Analytics has become an integral part of our daily lives. We don’t even realize how analytics is driving our decisions, our activities, our interests, our shopping behavior and more. Companies are using analytics to identify potential acquisition opportunities, their future market performances, customer behavior and many other areas. One such important use case of analytics is comparing the future performances of companies.

Let’s take a small scenario and see how analytics can help us make informed decisions based on statistically driven models. Imagine a private equity company that wants to invest in one of two chocolate brands. Before investing any money, our team at Prescriptive Analytics seeks to understand how the market share of each of the brands is going to move in the near future and in the long term. We know the current market share of each of the brands; however, we want to understand what the market share will be in subsequent months. So, how do we estimate the market share of each of the brands?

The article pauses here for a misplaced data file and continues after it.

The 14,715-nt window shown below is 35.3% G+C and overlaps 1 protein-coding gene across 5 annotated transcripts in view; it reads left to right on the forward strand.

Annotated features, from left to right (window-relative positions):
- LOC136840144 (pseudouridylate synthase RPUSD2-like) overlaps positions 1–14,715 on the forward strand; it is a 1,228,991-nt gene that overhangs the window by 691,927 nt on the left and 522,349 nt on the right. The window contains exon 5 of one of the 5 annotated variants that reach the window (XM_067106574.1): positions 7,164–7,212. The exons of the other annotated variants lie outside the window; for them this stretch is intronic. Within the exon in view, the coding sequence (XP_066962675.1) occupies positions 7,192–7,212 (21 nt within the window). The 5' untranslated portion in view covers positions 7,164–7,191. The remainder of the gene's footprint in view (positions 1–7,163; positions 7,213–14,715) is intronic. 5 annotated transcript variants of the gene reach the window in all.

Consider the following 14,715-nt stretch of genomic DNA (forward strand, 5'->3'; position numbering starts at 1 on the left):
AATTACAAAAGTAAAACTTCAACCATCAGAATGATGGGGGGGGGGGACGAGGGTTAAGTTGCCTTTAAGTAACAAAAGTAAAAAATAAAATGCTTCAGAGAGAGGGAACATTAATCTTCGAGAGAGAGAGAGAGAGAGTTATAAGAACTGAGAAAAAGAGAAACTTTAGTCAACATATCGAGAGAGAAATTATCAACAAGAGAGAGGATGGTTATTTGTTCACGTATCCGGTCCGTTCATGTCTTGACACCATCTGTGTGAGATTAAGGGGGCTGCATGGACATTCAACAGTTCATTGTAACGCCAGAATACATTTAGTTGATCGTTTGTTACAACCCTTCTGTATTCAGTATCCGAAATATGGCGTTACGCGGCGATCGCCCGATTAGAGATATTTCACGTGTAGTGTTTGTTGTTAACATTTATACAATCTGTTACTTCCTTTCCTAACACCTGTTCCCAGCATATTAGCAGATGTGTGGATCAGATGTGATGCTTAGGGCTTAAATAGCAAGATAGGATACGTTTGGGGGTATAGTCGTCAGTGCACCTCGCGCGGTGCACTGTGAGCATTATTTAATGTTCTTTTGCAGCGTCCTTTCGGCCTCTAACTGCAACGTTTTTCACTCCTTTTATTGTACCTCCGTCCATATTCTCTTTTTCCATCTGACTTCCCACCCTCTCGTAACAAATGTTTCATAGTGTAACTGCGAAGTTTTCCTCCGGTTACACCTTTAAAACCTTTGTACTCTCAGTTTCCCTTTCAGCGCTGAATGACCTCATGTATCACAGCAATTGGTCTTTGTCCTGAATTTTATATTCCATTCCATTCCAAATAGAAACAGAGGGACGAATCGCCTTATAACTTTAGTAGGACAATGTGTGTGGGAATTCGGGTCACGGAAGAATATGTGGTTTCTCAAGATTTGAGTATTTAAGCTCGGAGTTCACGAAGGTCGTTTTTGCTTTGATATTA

This scenario is perfect for the application of Markov Chains.

According to Paul Gagniuc’s *Markov Chains: From Theory to Implementation and Experimentation*,

### Understanding the concept of Markov Chains

Now, let’s break down the above statements one by one and define a Markov Chain really means. We will start with the third statement and then gradually move to the first one.

Any random process is known to have the Markov property if the probability of going to the next state depends only on the current state and not on the past states.